JEANNE'S REVIEW

 

"Race" focuses on a brief period of track-and-field icon Jesse Owens' (Stephan James) life. Beginning with his entry into The Ohio State University at the age of 19 in 1933, already an accomplished runner, screenwriters Joe Shrapnel and Anna Waterhouse explore his relationship with his young OSU coach, Larry Snyder (Jason Sudeikis), and his journey to the 1936 Olympics in Nazi Germany.

 

America was locked in a depression and race relations were strained everywhere Jesse traveled, including the locker room of his own university. Although Jesse possessed an immense natural talent, he had to divide his time between practice and work due to his commitments to his family, girlfriend Ruth Solomon (Shanice Benton) and their child back in Cleveland. Recognizing Jesse's considerable potential to be an Olympian, Snyder arranges for financial aid so Jesse can concentrate on perfecting his running and jumping abilities.

 

But another obstacle to the Berlin Olympics was afoot. The American Olympic committee was divided regarding the United States' participation. Committee president Jeremiah Mahoney (William Hurt) was against Hitler's oppressive regime and voted for a boycott. Another committee member, Avery Brundage (Jeremy Irons) was very much in favor of America's entry, and his voice prevailed.

 

Despite pressure from the NAACP to stay away from the games for racial reasons, Jesse made the difficult decision to board the ship bound for Germany with the rest of the U.S. team. This proved to be a fortuitous judgment which garnered him four gold medals, and completely angered and frustrated Hitler and his Aryan henchmen.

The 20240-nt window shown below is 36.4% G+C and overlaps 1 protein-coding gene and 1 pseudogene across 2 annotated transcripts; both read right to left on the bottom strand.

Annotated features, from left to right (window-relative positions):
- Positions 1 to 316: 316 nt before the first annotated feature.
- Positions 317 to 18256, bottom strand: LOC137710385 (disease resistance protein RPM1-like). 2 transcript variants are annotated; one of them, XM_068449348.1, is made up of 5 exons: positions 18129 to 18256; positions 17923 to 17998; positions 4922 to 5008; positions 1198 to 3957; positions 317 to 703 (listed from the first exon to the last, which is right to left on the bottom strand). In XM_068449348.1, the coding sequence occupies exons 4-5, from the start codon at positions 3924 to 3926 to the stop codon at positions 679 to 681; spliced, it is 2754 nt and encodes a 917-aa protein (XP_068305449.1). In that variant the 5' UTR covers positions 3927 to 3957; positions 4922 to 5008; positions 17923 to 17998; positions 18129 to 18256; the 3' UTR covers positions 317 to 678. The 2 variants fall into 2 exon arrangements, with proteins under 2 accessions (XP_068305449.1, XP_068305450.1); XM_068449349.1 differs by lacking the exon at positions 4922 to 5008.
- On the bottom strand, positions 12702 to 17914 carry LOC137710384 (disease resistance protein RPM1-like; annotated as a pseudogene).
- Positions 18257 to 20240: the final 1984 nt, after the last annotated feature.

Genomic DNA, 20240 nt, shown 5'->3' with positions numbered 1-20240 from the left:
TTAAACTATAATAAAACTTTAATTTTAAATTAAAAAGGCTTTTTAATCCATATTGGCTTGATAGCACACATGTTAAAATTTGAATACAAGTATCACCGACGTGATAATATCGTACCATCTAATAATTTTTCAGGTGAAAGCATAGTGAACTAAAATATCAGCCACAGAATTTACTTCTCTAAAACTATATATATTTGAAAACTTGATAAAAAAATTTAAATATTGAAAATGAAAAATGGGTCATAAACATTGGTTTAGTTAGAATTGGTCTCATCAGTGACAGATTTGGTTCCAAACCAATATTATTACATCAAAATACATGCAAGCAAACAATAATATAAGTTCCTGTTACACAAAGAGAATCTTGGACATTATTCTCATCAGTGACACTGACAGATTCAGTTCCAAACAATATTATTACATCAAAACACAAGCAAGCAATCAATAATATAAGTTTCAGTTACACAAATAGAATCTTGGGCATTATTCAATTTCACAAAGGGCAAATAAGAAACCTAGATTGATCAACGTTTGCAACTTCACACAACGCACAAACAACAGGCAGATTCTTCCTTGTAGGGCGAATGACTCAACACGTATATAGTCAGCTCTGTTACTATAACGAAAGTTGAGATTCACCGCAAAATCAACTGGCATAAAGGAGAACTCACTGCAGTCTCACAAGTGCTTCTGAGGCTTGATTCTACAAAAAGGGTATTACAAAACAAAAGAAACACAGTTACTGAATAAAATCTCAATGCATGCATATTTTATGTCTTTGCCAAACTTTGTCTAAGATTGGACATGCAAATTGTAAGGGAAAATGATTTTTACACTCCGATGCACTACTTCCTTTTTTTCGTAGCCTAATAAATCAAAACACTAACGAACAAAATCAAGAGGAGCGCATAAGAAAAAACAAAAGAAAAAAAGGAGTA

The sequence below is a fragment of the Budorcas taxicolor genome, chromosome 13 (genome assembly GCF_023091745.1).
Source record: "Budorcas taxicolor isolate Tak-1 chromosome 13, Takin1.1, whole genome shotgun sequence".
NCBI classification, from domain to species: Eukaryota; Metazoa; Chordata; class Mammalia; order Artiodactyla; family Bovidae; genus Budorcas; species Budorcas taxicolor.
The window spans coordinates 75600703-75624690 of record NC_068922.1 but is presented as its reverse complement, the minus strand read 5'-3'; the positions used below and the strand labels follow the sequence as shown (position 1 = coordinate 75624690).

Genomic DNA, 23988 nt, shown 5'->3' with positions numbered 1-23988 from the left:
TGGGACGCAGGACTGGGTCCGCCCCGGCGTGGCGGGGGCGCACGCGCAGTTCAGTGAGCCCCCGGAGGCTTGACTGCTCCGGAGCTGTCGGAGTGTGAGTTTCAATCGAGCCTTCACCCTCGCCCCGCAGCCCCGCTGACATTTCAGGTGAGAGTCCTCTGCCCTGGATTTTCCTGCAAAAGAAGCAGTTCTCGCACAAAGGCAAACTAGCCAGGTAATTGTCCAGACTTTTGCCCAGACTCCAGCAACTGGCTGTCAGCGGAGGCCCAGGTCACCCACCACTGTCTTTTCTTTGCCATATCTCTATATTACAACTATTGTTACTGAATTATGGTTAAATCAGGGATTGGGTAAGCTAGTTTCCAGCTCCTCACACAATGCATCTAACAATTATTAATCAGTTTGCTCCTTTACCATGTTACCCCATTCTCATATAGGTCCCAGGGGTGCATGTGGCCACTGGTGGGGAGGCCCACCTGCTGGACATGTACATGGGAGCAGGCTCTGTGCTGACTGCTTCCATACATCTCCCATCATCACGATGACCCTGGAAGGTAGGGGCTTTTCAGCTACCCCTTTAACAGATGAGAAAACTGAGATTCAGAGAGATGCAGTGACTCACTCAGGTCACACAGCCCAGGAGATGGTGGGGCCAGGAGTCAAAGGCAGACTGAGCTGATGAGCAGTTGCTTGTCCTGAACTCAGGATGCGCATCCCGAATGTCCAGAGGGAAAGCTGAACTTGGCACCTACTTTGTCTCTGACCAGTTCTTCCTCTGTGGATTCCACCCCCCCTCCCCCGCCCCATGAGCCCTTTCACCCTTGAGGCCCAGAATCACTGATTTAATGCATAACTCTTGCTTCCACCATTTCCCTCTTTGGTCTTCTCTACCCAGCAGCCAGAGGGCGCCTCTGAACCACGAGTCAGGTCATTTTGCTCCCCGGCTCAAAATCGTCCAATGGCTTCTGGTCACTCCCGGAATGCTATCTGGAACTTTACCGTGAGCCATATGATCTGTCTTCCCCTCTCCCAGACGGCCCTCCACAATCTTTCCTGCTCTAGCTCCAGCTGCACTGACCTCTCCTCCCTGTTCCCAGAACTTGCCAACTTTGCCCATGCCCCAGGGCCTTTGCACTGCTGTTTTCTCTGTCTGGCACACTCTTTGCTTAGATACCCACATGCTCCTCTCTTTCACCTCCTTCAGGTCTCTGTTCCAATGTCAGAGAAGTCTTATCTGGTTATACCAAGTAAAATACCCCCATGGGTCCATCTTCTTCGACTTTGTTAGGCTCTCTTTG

James gives a powerful and nuanced performance. Owens had to endure such great hatred and racism, and James manages to convey those emotions, along with maintaining Owens' dignity and easy-going personality. He and Sudeikis develop a believable relationship as athlete and coach. Their scenes together are well-written and ring true. They are able to be tough with each other and touching when necessary.

 

This is a big departure for Sudeikis to play such a straight dramatic role. But he does so beautifully, and his comic timing helps in a few of the funnier moments. Benton is perfectly subdued as Owens' childhood sweetheart, then wife. She has a strong on-camera presence and never overplays her role.

 

"Race" is an inspiring and entertaining movie. It's the first feature film about Owens and his remarkable accomplishments in the 1936 Olympics --- and it's long overdue. "Race" is rated PG-13 so it's suitable for older children and teenagers, and is an important illustration of racism at its worst.

 

Opinion: See It Now!

 

DAVID'S REVIEW

 

"Race" is yet another film where the outcome is well known, yet the story is presented with a high degree of palpable tension. It's also a genuine crowd-pleaser with sympathetic heroes and a true villain.